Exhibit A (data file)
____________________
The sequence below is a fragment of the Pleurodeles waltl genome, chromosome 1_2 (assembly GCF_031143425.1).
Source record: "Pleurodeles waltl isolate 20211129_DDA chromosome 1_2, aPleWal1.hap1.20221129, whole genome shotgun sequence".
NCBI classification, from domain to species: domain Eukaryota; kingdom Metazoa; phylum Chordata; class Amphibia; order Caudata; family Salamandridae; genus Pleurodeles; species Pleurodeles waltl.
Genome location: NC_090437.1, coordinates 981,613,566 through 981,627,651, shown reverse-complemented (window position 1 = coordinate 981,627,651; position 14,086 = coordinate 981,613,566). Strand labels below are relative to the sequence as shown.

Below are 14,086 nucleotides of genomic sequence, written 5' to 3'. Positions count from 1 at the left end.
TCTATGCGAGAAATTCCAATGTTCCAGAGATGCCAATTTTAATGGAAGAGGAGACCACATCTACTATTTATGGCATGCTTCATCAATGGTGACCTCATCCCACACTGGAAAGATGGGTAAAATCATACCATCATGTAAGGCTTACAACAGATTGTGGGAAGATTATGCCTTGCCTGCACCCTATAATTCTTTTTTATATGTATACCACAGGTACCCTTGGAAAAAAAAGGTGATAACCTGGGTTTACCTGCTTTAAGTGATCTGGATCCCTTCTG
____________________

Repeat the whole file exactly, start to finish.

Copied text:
The sequence below is a fragment of the Pleurodeles waltl genome, chromosome 1_2 (assembly GCF_031143425.1).
Source record: "Pleurodeles waltl isolate 20211129_DDA chromosome 1_2, aPleWal1.hap1.20221129, whole genome shotgun sequence".
NCBI classification, from domain to species: domain Eukaryota; kingdom Metazoa; phylum Chordata; class Amphibia; order Caudata; family Salamandridae; genus Pleurodeles; species Pleurodeles waltl.
Genome location: NC_090437.1, coordinates 981,613,566 through 981,627,651, shown reverse-complemented (window position 1 = coordinate 981,627,651; position 14,086 = coordinate 981,613,566). Strand labels below are relative to the sequence as shown.

Below are 14,086 nucleotides of genomic sequence, written 5' to 3'. Positions count from 1 at the left end.
TCTATGCGAGAAATTCCAATGTTCCAGAGATGCCAATTTTAATGGAAGAGGAGACCACATCTACTATTTATGGCATGCTTCATCAATGGTGACCTCATCCCACACTGGAAAGATGGGTAAAATCATACCATCATGTAAGGCTTACAACAGATTGTGGGAAGATTATGCCTTGCCTGCACCCTATAATTCTTTTTTATATGTATACCACAGGTACCCTTGGAAAAAAAAGGTGATAACCTGGGTTTACCTGCTTTAAGTGATCTGGATCCCTTCTG